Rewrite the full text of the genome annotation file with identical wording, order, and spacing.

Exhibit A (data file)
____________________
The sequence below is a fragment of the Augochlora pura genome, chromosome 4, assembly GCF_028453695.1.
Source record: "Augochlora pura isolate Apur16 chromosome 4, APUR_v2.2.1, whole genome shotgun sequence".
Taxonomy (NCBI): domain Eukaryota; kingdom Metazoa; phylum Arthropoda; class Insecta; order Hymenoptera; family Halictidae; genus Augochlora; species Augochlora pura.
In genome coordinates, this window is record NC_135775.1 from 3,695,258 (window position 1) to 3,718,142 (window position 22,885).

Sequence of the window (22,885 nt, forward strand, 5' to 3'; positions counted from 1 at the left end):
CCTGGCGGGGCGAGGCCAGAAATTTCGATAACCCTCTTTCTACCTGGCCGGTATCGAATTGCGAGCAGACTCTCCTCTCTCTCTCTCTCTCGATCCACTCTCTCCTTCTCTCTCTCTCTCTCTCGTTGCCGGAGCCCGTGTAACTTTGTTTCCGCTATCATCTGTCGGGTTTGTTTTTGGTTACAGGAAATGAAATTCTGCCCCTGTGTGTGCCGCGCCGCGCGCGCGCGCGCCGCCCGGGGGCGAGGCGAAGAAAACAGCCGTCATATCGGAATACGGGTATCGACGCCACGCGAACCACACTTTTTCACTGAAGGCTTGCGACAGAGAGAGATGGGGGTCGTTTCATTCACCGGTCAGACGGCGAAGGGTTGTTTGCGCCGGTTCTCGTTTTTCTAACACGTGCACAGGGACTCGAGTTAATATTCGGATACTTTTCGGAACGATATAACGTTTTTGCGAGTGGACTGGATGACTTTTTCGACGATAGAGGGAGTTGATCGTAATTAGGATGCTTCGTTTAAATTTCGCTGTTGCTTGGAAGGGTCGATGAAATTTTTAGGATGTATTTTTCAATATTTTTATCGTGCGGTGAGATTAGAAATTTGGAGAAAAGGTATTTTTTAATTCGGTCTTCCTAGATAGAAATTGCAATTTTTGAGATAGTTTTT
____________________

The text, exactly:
The sequence below is a fragment of the Augochlora pura genome, chromosome 4, assembly GCF_028453695.1.
Source record: "Augochlora pura isolate Apur16 chromosome 4, APUR_v2.2.1, whole genome shotgun sequence".
Taxonomy (NCBI): domain Eukaryota; kingdom Metazoa; phylum Arthropoda; class Insecta; order Hymenoptera; family Halictidae; genus Augochlora; species Augochlora pura.
In genome coordinates, this window is record NC_135775.1 from 3,695,258 (window position 1) to 3,718,142 (window position 22,885).

Sequence of the window (22,885 nt, forward strand, 5' to 3'; positions counted from 1 at the left end):
CCTGGCGGGGCGAGGCCAGAAATTTCGATAACCCTCTTTCTACCTGGCCGGTATCGAATTGCGAGCAGACTCTCCTCTCTCTCTCTCTCTCGATCCACTCTCTCCTTCTCTCTCTCTCTCTCTCGTTGCCGGAGCCCGTGTAACTTTGTTTCCGCTATCATCTGTCGGGTTTGTTTTTGGTTACAGGAAATGAAATTCTGCCCCTGTGTGTGCCGCGCCGCGCGCGCGCGCGCCGCCCGGGGGCGAGGCGAAGAAAACAGCCGTCATATCGGAATACGGGTATCGACGCCACGCGAACCACACTTTTTCACTGAAGGCTTGCGACAGAGAGAGATGGGGGTCGTTTCATTCACCGGTCAGACGGCGAAGGGTTGTTTGCGCCGGTTCTCGTTTTTCTAACACGTGCACAGGGACTCGAGTTAATATTCGGATACTTTTCGGAACGATATAACGTTTTTGCGAGTGGACTGGATGACTTTTTCGACGATAGAGGGAGTTGATCGTAATTAGGATGCTTCGTTTAAATTTCGCTGTTGCTTGGAAGGGTCGATGAAATTTTTAGGATGTATTTTTCAATATTTTTATCGTGCGGTGAGATTAGAAATTTGGAGAAAAGGTATTTTTTAATTCGGTCTTCCTAGATAGAAATTGCAATTTTTGAGATAGTTTTT